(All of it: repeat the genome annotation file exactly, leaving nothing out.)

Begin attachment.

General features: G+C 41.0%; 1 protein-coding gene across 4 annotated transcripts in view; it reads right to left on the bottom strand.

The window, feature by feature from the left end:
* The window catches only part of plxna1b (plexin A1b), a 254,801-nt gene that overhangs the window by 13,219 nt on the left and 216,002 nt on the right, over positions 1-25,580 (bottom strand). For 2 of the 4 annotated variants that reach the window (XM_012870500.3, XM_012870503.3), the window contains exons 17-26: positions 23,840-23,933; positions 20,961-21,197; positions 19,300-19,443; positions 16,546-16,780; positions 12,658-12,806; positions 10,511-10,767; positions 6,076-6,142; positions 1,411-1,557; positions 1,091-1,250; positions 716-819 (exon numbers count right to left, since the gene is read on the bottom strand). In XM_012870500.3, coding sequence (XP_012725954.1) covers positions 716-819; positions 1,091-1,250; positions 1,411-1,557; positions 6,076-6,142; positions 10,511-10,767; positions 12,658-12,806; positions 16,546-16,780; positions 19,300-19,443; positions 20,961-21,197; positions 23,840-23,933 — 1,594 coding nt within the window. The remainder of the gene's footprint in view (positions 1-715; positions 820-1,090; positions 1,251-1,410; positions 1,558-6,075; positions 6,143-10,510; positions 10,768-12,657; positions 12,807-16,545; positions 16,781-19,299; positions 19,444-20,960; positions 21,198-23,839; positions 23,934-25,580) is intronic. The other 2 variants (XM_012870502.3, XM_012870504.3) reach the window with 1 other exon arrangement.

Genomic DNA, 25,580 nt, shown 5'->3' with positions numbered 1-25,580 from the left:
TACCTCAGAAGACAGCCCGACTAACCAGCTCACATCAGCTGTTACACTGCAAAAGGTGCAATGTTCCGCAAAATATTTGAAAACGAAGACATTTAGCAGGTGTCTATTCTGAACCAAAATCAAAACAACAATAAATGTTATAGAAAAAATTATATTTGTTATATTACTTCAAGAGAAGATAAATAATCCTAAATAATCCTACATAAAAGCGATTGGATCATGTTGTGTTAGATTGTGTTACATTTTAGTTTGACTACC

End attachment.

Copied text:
General features: G+C 41.0%; 1 protein-coding gene across 4 annotated transcripts in view; it reads right to left on the bottom strand.

The window, feature by feature from the left end:
* The window catches only part of plxna1b (plexin A1b), a 254,801-nt gene that overhangs the window by 13,219 nt on the left and 216,002 nt on the right, over positions 1-25,580 (bottom strand). For 2 of the 4 annotated variants that reach the window (XM_012870500.3, XM_012870503.3), the window contains exons 17-26: positions 23,840-23,933; positions 20,961-21,197; positions 19,300-19,443; positions 16,546-16,780; positions 12,658-12,806; positions 10,511-10,767; positions 6,076-6,142; positions 1,411-1,557; positions 1,091-1,250; positions 716-819 (exon numbers count right to left, since the gene is read on the bottom strand). In XM_012870500.3, coding sequence (XP_012725954.1) covers positions 716-819; positions 1,091-1,250; positions 1,411-1,557; positions 6,076-6,142; positions 10,511-10,767; positions 12,658-12,806; positions 16,546-16,780; positions 19,300-19,443; positions 20,961-21,197; positions 23,840-23,933 — 1,594 coding nt within the window. The remainder of the gene's footprint in view (positions 1-715; positions 820-1,090; positions 1,251-1,410; positions 1,558-6,075; positions 6,143-10,510; positions 10,768-12,657; positions 12,807-16,545; positions 16,781-19,299; positions 19,444-20,960; positions 21,198-23,839; positions 23,934-25,580) is intronic. The other 2 variants (XM_012870502.3, XM_012870504.3) reach the window with 1 other exon arrangement.

Genomic DNA, 25,580 nt, shown 5'->3' with positions numbered 1-25,580 from the left:
TACCTCAGAAGACAGCCCGACTAACCAGCTCACATCAGCTGTTACACTGCAAAAGGTGCAATGTTCCGCAAAATATTTGAAAACGAAGACATTTAGCAGGTGTCTATTCTGAACCAAAATCAAAACAACAATAAATGTTATAGAAAAAATTATATTTGTTATATTACTTCAAGAGAAGATAAATAATCCTAAATAATCCTACATAAAAGCGATTGGATCATGTTGTGTTAGATTGTGTTACATTTTAGTTTGACTACC